#15    SUMMER BREEZE 2003



When this CD showed up in the mail, I was like, "Isn't this guy some singer I read about in Vibe Magazine? Or some house DJ that was in XLR8R or some shit?" Well, Tyondai Braxton is neither of those, but he is the son of Anthony Braxton, meaning the Anthony Braxton, "the one true god," as Tom Smith called him last ish. But this ain't jazz either. I guess it's rock. A comparison with Black Dice's current direction makes sense, because both artists just sort of hum mysteriously into microphones and then tweak and loop those hums into big-sky symphonies.
       The difference between Braxton and Black Dice is that of one guy instead of four, so the results are a little more minimalist. Track one sounds like evil guitar feedback drone, but it's actually just "voice through guitar pedals." Track two is also "voice through guitar pedals," but this time it sounds like a dusted keyboard playing a sparse two-note funk riff. Track three is quite a bit more apeshit, almost like Nautical Almanac! Four, on the other hand, is kind of a post-rock 'clean guitar arpeggio' jam that, after the first three, sounds practically "Mogwai-esque." I prefer it when he's solo and things are more stark and dark. Also dubious are a couple virtually 'pop vocal' numbers that close out the disc. Dubious, but the last one did get stuck in my head. Either way, T. Braxton's one to watch, and the live shows could be cool.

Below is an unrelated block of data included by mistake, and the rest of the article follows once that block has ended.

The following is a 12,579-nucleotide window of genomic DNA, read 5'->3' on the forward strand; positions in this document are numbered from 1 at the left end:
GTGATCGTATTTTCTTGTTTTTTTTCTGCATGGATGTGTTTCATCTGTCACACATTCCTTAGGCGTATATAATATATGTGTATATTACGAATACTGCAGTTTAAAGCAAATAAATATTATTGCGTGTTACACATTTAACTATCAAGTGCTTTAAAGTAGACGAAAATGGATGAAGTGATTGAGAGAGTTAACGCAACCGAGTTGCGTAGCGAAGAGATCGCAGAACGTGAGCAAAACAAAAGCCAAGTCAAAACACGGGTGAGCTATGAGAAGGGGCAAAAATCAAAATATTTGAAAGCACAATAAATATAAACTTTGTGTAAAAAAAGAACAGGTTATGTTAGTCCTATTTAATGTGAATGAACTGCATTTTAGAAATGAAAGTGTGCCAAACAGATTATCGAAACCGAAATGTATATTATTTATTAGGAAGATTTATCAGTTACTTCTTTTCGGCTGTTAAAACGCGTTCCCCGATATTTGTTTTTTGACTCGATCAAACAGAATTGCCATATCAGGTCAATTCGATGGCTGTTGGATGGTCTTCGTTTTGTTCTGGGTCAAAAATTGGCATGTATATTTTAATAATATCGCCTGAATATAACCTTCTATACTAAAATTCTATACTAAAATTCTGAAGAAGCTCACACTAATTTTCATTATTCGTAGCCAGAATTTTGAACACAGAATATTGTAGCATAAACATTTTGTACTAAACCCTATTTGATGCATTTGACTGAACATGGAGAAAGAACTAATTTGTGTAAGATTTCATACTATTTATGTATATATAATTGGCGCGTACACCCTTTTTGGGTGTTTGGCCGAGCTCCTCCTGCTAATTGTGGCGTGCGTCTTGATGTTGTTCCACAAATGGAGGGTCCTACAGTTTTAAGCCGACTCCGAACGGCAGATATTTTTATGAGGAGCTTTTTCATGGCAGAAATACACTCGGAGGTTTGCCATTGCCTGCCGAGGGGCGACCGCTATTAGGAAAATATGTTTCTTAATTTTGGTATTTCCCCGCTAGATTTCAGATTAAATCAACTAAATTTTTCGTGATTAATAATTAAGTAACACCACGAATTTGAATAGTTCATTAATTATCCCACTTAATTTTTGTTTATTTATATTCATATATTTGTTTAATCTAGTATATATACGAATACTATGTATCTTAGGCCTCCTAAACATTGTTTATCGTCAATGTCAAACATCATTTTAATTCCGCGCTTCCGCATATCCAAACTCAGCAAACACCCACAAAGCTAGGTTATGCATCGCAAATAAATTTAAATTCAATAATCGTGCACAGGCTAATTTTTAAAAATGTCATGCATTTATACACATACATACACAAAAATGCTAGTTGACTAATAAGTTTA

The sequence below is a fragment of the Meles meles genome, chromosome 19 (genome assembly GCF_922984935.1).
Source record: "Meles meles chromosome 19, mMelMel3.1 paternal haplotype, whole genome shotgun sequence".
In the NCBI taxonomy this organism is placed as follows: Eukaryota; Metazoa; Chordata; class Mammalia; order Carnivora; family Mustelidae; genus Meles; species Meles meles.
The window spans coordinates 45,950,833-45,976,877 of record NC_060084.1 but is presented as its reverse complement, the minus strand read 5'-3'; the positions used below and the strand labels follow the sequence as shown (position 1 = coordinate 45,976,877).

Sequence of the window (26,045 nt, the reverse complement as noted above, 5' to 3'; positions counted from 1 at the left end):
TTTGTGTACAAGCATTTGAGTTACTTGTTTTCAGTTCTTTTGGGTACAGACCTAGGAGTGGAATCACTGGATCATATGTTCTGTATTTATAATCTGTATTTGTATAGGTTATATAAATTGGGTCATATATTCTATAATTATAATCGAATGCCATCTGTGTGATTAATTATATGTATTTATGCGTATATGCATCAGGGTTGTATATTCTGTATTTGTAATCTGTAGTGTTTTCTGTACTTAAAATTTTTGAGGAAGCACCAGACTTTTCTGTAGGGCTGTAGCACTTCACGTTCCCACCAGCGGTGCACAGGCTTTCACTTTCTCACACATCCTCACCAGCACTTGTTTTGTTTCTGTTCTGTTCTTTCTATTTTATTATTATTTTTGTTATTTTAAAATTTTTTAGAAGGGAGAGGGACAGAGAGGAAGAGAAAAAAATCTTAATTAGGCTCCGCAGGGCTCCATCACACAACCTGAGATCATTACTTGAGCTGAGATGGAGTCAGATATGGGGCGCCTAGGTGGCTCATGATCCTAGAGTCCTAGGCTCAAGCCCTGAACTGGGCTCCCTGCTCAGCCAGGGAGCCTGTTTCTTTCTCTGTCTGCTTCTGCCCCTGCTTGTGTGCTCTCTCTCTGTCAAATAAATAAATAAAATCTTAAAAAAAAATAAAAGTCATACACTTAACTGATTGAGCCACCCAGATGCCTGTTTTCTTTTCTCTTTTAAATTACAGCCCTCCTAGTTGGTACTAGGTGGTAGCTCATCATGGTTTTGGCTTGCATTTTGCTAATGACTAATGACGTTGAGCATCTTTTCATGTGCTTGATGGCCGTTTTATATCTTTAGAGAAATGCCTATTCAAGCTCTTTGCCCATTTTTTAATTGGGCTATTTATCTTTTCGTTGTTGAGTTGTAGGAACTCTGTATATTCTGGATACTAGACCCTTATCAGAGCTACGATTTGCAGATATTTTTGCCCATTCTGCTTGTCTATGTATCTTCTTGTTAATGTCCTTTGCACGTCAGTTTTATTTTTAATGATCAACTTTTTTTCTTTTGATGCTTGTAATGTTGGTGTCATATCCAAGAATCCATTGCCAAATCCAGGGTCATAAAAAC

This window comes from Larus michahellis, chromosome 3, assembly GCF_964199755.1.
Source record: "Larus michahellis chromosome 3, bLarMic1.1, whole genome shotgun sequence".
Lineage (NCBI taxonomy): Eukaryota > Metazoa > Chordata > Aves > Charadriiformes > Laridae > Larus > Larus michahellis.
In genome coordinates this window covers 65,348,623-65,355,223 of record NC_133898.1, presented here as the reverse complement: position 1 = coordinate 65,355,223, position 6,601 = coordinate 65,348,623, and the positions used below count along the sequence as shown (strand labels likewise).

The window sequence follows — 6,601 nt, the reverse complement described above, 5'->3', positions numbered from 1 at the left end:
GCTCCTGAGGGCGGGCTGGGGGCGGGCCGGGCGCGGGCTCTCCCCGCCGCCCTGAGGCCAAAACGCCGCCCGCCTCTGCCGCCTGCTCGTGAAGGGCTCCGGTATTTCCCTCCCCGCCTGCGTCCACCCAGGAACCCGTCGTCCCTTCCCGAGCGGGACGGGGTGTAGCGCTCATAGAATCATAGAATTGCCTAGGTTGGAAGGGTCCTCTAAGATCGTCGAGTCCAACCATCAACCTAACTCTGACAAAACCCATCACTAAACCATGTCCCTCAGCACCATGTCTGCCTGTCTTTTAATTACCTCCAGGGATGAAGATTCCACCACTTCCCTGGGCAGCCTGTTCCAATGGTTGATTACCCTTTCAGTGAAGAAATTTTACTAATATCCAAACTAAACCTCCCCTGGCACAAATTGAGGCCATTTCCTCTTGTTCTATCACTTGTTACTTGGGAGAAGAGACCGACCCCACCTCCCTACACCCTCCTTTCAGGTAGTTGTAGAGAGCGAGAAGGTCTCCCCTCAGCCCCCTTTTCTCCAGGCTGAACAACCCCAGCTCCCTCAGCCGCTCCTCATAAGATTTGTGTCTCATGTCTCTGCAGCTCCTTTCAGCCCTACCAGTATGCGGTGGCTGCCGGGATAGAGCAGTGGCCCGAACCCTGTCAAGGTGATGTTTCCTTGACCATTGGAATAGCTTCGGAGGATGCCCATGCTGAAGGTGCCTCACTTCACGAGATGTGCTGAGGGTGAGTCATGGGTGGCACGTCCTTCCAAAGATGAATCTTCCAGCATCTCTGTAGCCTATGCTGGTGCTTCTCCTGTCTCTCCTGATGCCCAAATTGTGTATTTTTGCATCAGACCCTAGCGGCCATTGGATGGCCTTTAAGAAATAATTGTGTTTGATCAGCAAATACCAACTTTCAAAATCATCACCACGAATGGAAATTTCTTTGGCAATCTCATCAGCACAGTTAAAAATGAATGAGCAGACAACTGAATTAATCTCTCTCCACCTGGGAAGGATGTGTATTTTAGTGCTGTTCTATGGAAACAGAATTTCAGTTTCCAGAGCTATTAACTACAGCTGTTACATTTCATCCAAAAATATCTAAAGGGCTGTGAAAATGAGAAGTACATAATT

Odd pop! By a Canadian living in London, England! I really liked the grotty xeroxed one-sheet that came with the disc, and not just because it had naked chicks on it, but when it came to actually listening to the damn thing, well, it was the 43rd album I've reviewed this month, so I was naturally just trying to ignore all the attention-demanding weird changes and brief, orchestrated noise guitar sections so I could get the review done quicker.
       But . . . the very last track suddenly caught my ear and made me pay attention, being a very proggy 'guy alone at a piano' track, sounding like some Soft Machine/Gentle Giant/troubadour shit. Unfortunately, it wasn't even two minutes long, but it was enough to make me listen to the disc again (I wouldn't have otherwise), this time while thinking "Robert Wyatt, Robert Wyatt, Robert Wyatt" to myself, and that helped. Then I listened to it a third time, right after that (it's an EP, 5 songs, only 20 minutes, which also helped a lot), and that's practically a record for this issue. In other words, I kinda like it. For example, by the time track four has run its 7-minute course from basically Zep-grunge to soul-sista Zappa vamps to some sort of found Casio karaoke symphony I'm not only thinking of Wyatt, I'm thinking of loony Roy Wood himself. File under "New Prog."